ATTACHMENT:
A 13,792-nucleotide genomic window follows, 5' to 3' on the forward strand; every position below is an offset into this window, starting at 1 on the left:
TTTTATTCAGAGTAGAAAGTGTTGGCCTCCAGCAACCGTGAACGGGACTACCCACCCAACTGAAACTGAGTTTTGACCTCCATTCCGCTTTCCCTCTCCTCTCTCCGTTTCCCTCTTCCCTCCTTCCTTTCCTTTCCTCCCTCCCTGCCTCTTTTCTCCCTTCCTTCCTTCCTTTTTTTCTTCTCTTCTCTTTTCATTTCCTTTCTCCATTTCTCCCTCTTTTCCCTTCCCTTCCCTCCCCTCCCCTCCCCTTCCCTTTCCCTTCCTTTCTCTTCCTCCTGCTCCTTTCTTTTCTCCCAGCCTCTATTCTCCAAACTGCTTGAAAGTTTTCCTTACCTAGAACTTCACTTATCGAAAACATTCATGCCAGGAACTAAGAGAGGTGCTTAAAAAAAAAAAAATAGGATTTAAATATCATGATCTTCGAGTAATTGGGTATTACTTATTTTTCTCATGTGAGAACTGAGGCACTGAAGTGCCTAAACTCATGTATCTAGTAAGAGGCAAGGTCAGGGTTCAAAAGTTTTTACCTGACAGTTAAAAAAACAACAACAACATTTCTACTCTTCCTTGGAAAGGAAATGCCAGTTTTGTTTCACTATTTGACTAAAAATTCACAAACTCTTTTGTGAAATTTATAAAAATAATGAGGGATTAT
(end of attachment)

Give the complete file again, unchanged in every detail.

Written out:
A 13,792-nucleotide genomic window follows, 5' to 3' on the forward strand; every position below is an offset into this window, starting at 1 on the left:
TTTTATTCAGAGTAGAAAGTGTTGGCCTCCAGCAACCGTGAACGGGACTACCCACCCAACTGAAACTGAGTTTTGACCTCCATTCCGCTTTCCCTCTCCTCTCTCCGTTTCCCTCTTCCCTCCTTCCTTTCCTTTCCTCCCTCCCTGCCTCTTTTCTCCCTTCCTTCCTTCCTTTTTTTCTTCTCTTCTCTTTTCATTTCCTTTCTCCATTTCTCCCTCTTTTCCCTTCCCTTCCCTCCCCTCCCCTCCCCTTCCCTTTCCCTTCCTTTCTCTTCCTCCTGCTCCTTTCTTTTCTCCCAGCCTCTATTCTCCAAACTGCTTGAAAGTTTTCCTTACCTAGAACTTCACTTATCGAAAACATTCATGCCAGGAACTAAGAGAGGTGCTTAAAAAAAAAAAAATAGGATTTAAATATCATGATCTTCGAGTAATTGGGTATTACTTATTTTTCTCATGTGAGAACTGAGGCACTGAAGTGCCTAAACTCATGTATCTAGTAAGAGGCAAGGTCAGGGTTCAAAAGTTTTTACCTGACAGTTAAAAAAACAACAACAACATTTCTACTCTTCCTTGGAAAGGAAATGCCAGTTTTGTTTCACTATTTGACTAAAAATTCACAAACTCTTTTGTGAAATTTATAAAAATAATGAGGGATTAT